I want to begin my testimony with some basic principles which I think should guide the analysis of the potential anticompetitive effects of the XM-Sirius merger:
? In antitrust terms, a market is defined by those products or companies which effectively constrain the conduct of the merging parties. Simply because certain products seem similar to the products offered by the merging parties does not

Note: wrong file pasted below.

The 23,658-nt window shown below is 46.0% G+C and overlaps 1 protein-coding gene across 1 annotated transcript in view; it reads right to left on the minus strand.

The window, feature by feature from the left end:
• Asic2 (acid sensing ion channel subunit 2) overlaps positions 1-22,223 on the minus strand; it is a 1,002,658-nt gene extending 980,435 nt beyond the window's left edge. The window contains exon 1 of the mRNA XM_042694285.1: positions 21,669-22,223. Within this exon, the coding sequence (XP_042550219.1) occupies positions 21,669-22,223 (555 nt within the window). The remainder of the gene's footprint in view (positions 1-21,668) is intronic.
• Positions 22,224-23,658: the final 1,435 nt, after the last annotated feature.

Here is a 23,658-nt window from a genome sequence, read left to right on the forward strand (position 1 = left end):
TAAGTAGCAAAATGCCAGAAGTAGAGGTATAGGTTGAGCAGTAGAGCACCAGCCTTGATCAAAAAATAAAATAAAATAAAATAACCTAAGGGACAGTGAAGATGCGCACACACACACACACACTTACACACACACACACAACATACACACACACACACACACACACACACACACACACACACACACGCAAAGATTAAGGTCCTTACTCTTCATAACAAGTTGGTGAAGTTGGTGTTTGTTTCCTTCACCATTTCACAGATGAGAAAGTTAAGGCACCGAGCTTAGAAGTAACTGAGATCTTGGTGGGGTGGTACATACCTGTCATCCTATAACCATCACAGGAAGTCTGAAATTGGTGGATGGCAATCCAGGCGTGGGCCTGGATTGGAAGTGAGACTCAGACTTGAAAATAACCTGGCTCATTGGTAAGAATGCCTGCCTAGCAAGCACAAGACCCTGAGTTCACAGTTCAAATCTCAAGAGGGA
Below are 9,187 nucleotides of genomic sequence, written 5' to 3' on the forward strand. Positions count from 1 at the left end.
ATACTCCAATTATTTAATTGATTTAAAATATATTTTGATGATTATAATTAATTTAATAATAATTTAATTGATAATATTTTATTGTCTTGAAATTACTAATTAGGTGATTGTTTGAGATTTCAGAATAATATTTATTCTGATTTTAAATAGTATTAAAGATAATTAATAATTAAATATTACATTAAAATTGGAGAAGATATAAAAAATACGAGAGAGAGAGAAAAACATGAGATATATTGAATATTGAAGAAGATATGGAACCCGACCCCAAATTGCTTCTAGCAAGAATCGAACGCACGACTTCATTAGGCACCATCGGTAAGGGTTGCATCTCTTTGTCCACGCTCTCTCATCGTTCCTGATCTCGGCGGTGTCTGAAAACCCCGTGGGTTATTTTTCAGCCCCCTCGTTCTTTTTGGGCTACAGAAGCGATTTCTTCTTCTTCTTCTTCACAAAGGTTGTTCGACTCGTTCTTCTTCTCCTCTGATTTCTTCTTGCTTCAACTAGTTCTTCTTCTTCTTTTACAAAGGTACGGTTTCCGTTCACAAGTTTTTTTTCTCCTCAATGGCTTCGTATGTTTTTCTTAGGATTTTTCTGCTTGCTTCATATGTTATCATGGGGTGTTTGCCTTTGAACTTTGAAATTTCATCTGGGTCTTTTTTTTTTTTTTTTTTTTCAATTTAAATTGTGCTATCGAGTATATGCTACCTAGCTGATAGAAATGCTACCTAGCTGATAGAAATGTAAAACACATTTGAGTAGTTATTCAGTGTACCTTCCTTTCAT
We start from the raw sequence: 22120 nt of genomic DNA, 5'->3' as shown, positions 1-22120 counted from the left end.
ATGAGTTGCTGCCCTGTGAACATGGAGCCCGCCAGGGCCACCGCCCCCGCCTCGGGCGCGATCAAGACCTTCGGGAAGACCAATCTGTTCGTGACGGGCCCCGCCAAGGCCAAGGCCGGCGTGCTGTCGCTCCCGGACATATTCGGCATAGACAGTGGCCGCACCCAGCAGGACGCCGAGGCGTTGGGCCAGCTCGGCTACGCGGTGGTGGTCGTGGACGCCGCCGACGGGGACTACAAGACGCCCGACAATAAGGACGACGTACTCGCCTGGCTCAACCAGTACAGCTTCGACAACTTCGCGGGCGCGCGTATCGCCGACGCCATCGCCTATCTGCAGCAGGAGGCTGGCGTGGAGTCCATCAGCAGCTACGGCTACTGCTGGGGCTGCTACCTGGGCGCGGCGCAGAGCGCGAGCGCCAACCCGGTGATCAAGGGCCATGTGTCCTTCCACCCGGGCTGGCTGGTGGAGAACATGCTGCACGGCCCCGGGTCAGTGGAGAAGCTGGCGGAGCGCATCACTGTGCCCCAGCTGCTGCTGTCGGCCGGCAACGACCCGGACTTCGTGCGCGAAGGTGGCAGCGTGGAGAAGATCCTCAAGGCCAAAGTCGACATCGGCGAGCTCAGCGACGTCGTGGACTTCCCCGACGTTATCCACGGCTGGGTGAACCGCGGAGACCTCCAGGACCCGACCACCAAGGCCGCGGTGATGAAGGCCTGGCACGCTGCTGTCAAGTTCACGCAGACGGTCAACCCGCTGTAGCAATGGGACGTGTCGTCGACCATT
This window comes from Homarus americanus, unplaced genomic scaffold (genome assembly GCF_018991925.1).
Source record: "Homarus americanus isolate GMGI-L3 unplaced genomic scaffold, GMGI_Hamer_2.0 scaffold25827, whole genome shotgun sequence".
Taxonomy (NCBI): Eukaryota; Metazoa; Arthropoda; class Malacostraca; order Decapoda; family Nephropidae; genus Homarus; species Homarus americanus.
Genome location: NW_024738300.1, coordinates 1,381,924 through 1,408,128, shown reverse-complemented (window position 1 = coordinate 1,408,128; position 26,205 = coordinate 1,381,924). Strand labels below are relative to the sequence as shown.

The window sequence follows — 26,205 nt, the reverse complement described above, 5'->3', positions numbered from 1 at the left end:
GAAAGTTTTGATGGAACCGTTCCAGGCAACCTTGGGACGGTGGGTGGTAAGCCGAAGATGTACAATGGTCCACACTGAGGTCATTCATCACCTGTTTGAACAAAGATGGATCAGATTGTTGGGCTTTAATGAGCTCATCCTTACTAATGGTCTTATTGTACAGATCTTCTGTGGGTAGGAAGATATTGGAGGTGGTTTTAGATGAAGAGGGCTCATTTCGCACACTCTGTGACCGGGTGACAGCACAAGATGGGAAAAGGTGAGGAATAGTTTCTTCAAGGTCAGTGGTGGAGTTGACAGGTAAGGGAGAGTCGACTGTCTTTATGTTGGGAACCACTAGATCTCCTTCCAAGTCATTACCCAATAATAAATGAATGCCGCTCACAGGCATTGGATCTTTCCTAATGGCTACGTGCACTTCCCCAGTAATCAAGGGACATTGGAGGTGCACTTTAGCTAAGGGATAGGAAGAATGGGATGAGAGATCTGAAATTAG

mean that they are in the same relevant product market. The purpose of the antitrust laws is to prevent anticompetitive conduct which may harm consumers; thus, the ability to constrain is essential to the question of which products belong in the relevant market.
? The antitrust laws protect not only competition in terms of price, but also competition in terms of service, choice, and innovation. This is especially important in media mergers, where competition may be primarily in terms of product variety, product offerings, and other forms of nonprice competition.